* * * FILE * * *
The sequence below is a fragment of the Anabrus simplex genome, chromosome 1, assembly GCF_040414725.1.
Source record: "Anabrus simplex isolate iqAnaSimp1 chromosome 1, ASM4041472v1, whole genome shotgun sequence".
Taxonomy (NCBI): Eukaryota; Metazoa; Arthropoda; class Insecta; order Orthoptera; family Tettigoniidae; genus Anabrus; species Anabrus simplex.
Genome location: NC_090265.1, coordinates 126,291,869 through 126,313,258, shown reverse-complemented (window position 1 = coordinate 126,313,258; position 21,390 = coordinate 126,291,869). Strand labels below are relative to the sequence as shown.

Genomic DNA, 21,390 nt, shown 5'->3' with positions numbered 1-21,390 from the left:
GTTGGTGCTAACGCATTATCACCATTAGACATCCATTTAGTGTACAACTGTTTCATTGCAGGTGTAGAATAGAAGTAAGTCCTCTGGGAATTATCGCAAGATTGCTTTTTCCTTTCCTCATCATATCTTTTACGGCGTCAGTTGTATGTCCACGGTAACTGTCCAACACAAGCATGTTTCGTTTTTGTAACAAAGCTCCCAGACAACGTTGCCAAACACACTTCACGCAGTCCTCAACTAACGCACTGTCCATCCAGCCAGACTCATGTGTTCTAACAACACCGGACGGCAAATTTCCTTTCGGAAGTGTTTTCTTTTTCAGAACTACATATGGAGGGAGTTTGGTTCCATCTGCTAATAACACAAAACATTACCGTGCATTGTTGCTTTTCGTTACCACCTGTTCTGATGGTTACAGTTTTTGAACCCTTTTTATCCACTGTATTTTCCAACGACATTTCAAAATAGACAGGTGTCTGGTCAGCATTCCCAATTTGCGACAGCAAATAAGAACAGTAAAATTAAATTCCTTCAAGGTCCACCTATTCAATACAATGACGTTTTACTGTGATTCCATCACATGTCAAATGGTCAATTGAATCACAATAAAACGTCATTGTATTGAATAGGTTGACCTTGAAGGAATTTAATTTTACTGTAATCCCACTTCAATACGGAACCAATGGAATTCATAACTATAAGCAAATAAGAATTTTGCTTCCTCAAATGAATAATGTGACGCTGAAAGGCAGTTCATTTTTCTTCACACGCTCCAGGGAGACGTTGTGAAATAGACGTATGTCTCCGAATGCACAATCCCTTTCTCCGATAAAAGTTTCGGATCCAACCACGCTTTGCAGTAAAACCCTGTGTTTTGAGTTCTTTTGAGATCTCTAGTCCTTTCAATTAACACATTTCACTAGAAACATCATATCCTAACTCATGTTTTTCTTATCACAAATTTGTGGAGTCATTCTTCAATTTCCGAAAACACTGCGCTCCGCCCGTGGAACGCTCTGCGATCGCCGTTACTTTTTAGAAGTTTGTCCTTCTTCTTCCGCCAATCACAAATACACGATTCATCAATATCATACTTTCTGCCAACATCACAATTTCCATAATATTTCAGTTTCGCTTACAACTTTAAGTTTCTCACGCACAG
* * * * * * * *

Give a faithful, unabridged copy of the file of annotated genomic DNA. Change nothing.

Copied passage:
The sequence below is a fragment of the Anabrus simplex genome, chromosome 1, assembly GCF_040414725.1.
Source record: "Anabrus simplex isolate iqAnaSimp1 chromosome 1, ASM4041472v1, whole genome shotgun sequence".
Taxonomy (NCBI): Eukaryota; Metazoa; Arthropoda; class Insecta; order Orthoptera; family Tettigoniidae; genus Anabrus; species Anabrus simplex.
Genome location: NC_090265.1, coordinates 126,291,869 through 126,313,258, shown reverse-complemented (window position 1 = coordinate 126,313,258; position 21,390 = coordinate 126,291,869). Strand labels below are relative to the sequence as shown.

Genomic DNA, 21,390 nt, shown 5'->3' with positions numbered 1-21,390 from the left:
GTTGGTGCTAACGCATTATCACCATTAGACATCCATTTAGTGTACAACTGTTTCATTGCAGGTGTAGAATAGAAGTAAGTCCTCTGGGAATTATCGCAAGATTGCTTTTTCCTTTCCTCATCATATCTTTTACGGCGTCAGTTGTATGTCCACGGTAACTGTCCAACACAAGCATGTTTCGTTTTTGTAACAAAGCTCCCAGACAACGTTGCCAAACACACTTCACGCAGTCCTCAACTAACGCACTGTCCATCCAGCCAGACTCATGTGTTCTAACAACACCGGACGGCAAATTTCCTTTCGGAAGTGTTTTCTTTTTCAGAACTACATATGGAGGGAGTTTGGTTCCATCTGCTAATAACACAAAACATTACCGTGCATTGTTGCTTTTCGTTACCACCTGTTCTGATGGTTACAGTTTTTGAACCCTTTTTATCCACTGTATTTTCCAACGACATTTCAAAATAGACAGGTGTCTGGTCAGCATTCCCAATTTGCGACAGCAAATAAGAACAGTAAAATTAAATTCCTTCAAGGTCCACCTATTCAATACAATGACGTTTTACTGTGATTCCATCACATGTCAAATGGTCAATTGAATCACAATAAAACGTCATTGTATTGAATAGGTTGACCTTGAAGGAATTTAATTTTACTGTAATCCCACTTCAATACGGAACCAATGGAATTCATAACTATAAGCAAATAAGAATTTTGCTTCCTCAAATGAATAATGTGACGCTGAAAGGCAGTTCATTTTTCTTCACACGCTCCAGGGAGACGTTGTGAAATAGACGTATGTCTCCGAATGCACAATCCCTTTCTCCGATAAAAGTTTCGGATCCAACCACGCTTTGCAGTAAAACCCTGTGTTTTGAGTTCTTTTGAGATCTCTAGTCCTTTCAATTAACACATTTCACTAGAAACATCATATCCTAACTCATGTTTTTCTTATCACAAATTTGTGGAGTCATTCTTCAATTTCCGAAAACACTGCGCTCCGCCCGTGGAACGCTCTGCGATCGCCGTTACTTTTTAGAAGTTTGTCCTTCTTCTTCCGCCAATCACAAATACACGATTCATCAATATCATACTTTCTGCCAACATCACAATTTCCATAATATTTCAGTTTCGCTTACAACTTTAAGTTTCTCACGCACAG